Students accepted to CGI U receive access to CGI U’s year-round social impact curriculum and mentorship from topic experts, the CGI U Annual Meeting — which is a free, three-day social impact conference – as well as access to engagement events and the broader Clinton Foundation staff, said Kelsey Samuels, Clinton Foundation deputy director of communications.
“When we first heard we were selected to participate in CGI U, we were very thrilled and grateful for the opportunity to work with aspiring leaders and experts in a multitude of fields to achieve our goal of turning our commitment to action into a project that would impact our community and attempt to solve an issue we are both passionate about,” Attaluri said.
We asked Attaluri and Abdi about the CGI U application process, their motivations for establishing Jigsaw Health and what they hope to accomplish. Here’s what they had to say.
Editor's note: Answers were submitted jointly.
Question: How challenging was the application process? What made it challenging?
Answer: When we started our application, we were in the beginning stages of our project. We had a general goal regarding the impact we wanted to create, but didn’t have a solid model for executing it. Applying to CGI U provided us an opportunity to develop a solid framework for our project, as the application questions required us to look at our project from a different perspective and consider components of our project that we hadn’t before. Although the fact that we started from only an idea made the application challenging in the beginning, filling out the application was very helpful in creating a solid foundation.
Q: What motivated you to focus on public health disparities among minorities, low health literacy and the language barriers that impede health care?
A: Cultural and language barriers deterred our parents from obtaining routine care, and the repercussions of this lifestyle exacerbated their health. It wasn’t until recently that we understood the extent to which this situation is prevalent in communities of color.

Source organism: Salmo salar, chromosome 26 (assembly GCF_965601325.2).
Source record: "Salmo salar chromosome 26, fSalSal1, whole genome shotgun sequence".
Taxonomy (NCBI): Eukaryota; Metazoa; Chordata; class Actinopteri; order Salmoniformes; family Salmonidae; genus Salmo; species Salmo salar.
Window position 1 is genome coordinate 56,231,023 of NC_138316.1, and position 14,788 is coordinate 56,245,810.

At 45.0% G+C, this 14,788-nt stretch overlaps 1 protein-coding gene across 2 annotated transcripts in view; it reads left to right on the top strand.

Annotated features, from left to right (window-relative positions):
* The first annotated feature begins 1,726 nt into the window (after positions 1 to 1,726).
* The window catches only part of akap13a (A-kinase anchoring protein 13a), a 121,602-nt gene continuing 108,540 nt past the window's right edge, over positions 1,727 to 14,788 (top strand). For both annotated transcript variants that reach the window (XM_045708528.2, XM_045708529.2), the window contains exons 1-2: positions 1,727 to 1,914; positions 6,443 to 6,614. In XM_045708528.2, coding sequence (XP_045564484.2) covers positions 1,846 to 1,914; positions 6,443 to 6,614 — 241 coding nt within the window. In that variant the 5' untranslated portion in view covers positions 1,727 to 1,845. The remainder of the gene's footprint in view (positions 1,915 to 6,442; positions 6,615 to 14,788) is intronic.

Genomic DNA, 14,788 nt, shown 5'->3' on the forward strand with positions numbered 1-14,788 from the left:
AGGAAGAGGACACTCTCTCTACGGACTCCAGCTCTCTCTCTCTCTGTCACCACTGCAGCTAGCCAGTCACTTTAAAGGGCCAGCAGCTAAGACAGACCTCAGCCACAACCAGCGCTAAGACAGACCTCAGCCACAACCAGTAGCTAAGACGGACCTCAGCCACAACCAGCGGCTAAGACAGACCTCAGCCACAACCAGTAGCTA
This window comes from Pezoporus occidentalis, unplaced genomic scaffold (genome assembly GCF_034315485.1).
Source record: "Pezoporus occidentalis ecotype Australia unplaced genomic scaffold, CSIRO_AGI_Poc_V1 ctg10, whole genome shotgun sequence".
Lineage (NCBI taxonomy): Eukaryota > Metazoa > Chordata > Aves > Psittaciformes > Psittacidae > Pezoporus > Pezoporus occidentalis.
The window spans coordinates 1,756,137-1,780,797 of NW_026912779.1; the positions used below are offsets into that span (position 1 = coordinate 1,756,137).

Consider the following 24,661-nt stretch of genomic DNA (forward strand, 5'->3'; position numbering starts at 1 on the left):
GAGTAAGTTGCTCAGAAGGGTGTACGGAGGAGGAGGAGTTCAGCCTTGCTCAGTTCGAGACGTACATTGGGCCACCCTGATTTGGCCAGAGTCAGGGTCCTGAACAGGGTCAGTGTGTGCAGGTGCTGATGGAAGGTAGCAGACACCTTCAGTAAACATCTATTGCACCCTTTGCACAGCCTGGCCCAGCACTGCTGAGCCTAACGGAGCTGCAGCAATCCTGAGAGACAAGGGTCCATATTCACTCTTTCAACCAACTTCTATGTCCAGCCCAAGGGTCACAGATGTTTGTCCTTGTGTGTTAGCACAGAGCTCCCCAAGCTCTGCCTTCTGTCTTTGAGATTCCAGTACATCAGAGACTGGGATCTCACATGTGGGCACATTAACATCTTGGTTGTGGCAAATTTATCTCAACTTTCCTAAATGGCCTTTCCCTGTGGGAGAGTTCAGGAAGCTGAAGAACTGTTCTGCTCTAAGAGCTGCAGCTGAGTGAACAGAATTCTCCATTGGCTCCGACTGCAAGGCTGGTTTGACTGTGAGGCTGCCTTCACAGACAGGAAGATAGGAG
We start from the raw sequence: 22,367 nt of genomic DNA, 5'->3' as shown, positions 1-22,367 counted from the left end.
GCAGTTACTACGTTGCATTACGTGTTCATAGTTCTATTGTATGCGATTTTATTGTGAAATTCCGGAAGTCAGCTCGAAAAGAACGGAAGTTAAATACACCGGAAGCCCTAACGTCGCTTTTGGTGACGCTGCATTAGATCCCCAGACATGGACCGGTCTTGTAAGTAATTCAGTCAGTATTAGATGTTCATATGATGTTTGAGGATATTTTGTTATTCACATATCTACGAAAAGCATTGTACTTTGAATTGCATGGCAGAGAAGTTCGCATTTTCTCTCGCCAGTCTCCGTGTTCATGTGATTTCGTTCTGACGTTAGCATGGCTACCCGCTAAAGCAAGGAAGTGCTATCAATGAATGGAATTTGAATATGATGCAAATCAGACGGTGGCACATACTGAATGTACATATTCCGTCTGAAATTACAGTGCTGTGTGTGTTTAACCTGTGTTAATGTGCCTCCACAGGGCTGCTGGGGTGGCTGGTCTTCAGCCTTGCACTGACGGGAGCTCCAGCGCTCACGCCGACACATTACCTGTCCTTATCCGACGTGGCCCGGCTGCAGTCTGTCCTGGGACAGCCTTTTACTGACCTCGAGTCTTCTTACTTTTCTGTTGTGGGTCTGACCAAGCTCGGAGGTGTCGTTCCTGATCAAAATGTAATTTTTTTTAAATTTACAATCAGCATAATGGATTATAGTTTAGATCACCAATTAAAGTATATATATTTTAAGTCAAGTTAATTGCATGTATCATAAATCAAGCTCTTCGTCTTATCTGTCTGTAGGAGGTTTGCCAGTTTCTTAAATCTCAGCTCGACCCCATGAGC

To combat this issue and ensure the underserved population is receiving the competent medical care they deserve, we now want to mobilize our communities with the medical knowledge they need.
Q: What do you hope to accomplish through your participation in CGI U?
A: We hope that participation in the CGI U program will strengthen our professional and leadership skills. By taking part in seminars, we believe that we will improve our communications and public speaking skills, which will help us in our professional endeavors and careers.
Additionally, participating in the program will provide us the chance to lead a project on a large scale, and working with mentors and experts will teach us more about leading a group and guiding people when making social change.
Our goal (with Jigsaw Health) is to create a channel of communication between the patient and doctor to ensure the patient has no medical doubts and can overcome any hindrances to health accessibility. As we host programs, conduct workshops and spread resources, we hope to increase health literacy and empower community members with the necessary knowledge to be confident in their medical decisions, and therefore improve health outcomes among racial/ethnic minorities.
Story by Barrett Honors College student Alex Marie Solomon.